A smile was planted on Freddie Freeman’s face for most of his first day as a Dodger.
Freeman, who just finished his six-year, $162 million contract, arrived at the team’s spring training complex early Friday wearing a sleek black suit and glove as he entered the facility. In the afternoon he donned Dodger Blue for the first time and took to the field to practice to the cheers of hundreds of fans.
Then, during an introductory press conference, Freeman slipped into his new uniform and showed off the number 5, freshly stitched down the back.
“I just wanted to come here and get started,” Freeman said. “Everyone just welcomed me with open arms.”
The only time Freeman’s facial expression changed was when the topic of his old Atlanta Braves team came up. The formerly National League Most Valuable Player, who was just days away from his official departure, was still struggling to make sense of the split.
“I thought I would spend my whole career there,” he said. “But ultimately, sometimes plans change.”
Freeman’s doubts about a return to the Braves have slowly surfaced over the past year. He said the Braves made a formal offer for a contract extension at the close of trade last season and then never objected to his representatives’ proposal.
He said the Dodgers had courted him heavily since the start of the offseason, but Braves officials only called him twice, once before the lockout and once after, just to check in.
And he said when the Braves traded for Oakland first baseman Matt Olson on Monday — effectively ending Freeman’s time at Atlanta — he had no idea the news was coming.
“To be honest, I was blind,” said Freeman, who up to that point still believed in a return to Atlanta. “I think every emotion came across. I was injured. It’s still hard to put into words.”
Freeman was asked if he saw Braves general manager Alex Anthopoulos when he introduced Olson this week.
“I saw her,” Freeman said. “Yes. That’s all I’m going to say.”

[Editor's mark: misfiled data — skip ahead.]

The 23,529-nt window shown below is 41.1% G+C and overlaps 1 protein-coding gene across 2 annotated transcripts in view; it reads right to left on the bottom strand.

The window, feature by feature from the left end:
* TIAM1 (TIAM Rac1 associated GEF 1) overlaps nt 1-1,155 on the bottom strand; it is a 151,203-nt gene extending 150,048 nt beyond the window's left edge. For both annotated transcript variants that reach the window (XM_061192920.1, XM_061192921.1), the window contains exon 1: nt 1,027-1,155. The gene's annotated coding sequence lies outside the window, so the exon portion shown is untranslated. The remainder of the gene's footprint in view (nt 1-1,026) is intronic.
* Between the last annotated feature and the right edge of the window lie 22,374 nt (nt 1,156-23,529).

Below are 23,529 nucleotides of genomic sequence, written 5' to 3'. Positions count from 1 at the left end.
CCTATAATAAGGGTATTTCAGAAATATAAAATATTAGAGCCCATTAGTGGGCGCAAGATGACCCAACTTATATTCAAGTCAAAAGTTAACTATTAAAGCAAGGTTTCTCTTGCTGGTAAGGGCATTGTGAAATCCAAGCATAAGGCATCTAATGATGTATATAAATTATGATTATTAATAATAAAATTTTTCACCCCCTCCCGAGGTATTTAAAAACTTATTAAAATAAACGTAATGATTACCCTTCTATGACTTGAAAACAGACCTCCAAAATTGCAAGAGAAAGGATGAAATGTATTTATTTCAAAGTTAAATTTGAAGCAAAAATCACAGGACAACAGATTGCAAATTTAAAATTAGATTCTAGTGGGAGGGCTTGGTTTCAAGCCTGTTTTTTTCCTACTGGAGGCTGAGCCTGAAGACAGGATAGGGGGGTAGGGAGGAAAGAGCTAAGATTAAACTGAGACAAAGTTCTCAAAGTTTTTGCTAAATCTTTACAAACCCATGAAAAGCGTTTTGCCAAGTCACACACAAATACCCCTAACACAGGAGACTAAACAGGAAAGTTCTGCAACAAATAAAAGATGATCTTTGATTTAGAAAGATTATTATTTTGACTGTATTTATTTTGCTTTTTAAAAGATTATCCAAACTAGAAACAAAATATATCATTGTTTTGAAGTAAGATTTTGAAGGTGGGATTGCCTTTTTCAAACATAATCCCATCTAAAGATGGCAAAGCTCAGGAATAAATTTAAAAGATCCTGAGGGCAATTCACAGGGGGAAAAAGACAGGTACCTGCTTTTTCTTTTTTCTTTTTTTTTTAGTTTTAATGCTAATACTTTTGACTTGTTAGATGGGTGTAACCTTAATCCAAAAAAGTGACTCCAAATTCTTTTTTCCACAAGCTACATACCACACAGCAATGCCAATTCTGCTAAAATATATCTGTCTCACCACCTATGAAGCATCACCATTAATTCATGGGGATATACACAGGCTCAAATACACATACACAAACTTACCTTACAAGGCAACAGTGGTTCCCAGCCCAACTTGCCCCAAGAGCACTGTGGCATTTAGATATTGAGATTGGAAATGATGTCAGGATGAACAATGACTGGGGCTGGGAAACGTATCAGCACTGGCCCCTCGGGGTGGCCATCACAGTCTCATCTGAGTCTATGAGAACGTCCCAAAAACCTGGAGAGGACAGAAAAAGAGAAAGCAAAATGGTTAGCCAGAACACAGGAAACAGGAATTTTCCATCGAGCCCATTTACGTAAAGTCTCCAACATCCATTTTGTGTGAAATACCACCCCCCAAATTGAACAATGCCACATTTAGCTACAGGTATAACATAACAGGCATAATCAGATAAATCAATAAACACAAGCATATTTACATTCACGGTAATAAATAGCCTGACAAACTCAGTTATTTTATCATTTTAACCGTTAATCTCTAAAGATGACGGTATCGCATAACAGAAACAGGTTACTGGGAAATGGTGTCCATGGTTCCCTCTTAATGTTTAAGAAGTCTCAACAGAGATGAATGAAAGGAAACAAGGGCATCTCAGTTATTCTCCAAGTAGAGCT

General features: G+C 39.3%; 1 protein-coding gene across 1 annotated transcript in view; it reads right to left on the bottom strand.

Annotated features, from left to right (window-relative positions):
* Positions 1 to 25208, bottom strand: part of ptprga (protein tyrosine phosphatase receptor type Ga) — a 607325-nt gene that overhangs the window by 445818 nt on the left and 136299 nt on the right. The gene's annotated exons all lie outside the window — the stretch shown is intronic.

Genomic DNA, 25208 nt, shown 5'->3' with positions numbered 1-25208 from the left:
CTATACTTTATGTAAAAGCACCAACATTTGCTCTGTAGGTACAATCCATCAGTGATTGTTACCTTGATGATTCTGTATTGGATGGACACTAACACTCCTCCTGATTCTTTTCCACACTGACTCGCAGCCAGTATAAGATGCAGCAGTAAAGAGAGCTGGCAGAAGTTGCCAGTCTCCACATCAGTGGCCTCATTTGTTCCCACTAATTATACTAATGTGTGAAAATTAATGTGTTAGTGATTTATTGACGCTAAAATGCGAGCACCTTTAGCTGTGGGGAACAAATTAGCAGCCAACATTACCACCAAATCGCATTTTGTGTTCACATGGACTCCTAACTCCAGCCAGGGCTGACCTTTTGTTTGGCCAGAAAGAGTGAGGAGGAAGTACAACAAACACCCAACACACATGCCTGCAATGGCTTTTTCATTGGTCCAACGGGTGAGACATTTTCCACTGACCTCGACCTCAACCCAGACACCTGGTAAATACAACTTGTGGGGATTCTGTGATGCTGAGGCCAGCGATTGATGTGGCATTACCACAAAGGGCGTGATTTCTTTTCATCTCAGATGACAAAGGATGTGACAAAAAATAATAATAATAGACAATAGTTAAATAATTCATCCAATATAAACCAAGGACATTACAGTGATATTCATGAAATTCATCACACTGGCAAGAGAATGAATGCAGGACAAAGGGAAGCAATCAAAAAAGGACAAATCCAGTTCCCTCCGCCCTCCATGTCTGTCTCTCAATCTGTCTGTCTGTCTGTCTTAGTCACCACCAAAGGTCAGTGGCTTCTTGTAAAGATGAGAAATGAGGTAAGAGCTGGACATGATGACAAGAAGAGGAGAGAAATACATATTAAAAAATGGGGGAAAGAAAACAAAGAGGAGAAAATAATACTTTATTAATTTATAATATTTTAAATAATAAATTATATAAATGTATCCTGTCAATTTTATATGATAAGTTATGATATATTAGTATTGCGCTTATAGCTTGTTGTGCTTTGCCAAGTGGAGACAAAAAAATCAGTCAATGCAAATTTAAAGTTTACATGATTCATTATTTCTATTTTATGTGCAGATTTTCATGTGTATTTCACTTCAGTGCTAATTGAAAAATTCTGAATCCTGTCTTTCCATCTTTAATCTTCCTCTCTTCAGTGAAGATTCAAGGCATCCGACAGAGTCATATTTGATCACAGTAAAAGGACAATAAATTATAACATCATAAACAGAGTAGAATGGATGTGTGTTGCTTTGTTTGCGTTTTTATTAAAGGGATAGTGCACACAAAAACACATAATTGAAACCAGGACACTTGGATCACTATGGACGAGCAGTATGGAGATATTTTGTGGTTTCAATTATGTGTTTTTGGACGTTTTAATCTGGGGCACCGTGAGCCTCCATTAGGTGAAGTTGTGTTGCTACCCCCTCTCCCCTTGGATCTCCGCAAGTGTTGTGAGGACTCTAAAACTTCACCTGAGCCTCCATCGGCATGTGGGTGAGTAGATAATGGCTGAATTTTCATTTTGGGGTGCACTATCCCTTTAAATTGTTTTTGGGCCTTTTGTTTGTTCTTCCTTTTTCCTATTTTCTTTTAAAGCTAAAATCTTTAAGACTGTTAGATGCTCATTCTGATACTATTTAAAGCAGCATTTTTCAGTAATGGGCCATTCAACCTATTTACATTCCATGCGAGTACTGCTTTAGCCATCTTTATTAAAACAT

Freeman’s deal with the Dodgers came about soon after, with Freeman agreeing to his contract – which, according to a person with knowledge of the deal who is not authorized to discuss it publicly, contained about $57 million in money to be paid between 2028 and 2040. Dollar includes Wednesday, pass a physical Thursday, then fly to Arizona to join the team Friday.
“The last week has been a bit of a whirlwind,” Freeman said. “But I don’t want to be anywhere else now.”
Freeman said the chance to return to Southern California — he’s from Orange County and his father and grandfather still live in the area — played a big factor in his decision. He was also drawn to the Dodgers’ field.
“Everyone knew the situation I was in and they were very open and caring about where I was from and how long I was there,” Freeman said. “They took care of the family. I expressed family and winnings. That’s all that matters to me, and that’s all that matters to them too.”
Third baseman Justin Turner helped with the pursuit.
“His name kept popping up on my phone quite a lot throughout this process,” Freeman said with a laugh, and Andrew Friedman, Dodgers president of baseball operations, added, “Over the years, Justin Turner has done it every time he’s on the first base had a little word with him about how good he would look in Dodger Blue.”
For Friedman, pursuing Freeman was a piece of cake. The five-time All-Star has established himself as one of baseball’s greatest players over the past decade. He filled a hole in the Dodgers’ otherwise cluttered lineup, giving them another left-hander to replace Corey Seager. The team had just seen firsthand the difficulty of playing Freeman after losing to the Braves in a six-game NL Championship series.
“What he’s doing on the field is obvious to everyone,” Friedman said. “We’ve played them in the playoffs three times in the last four years and the stress of [even in] The innings before he shows up, the lineup kind of circles around him.
Now it’s the Dodgers who will benefit, whose roster will be strengthened again by the arrival of another of baseball’s biggest stars.
“If I were to leave the place where I was for 15 years,” Freeman said, “probably for the best thing is to come home and be with this organization.”
https://www.latimes.com/sports/dodgers/story/2022-03-18/freddie-freeman-talks-about-why-he-signed-with-dodgers ‘Blindsided’ By Braves, Freddie Freeman Happy To Join Dodgers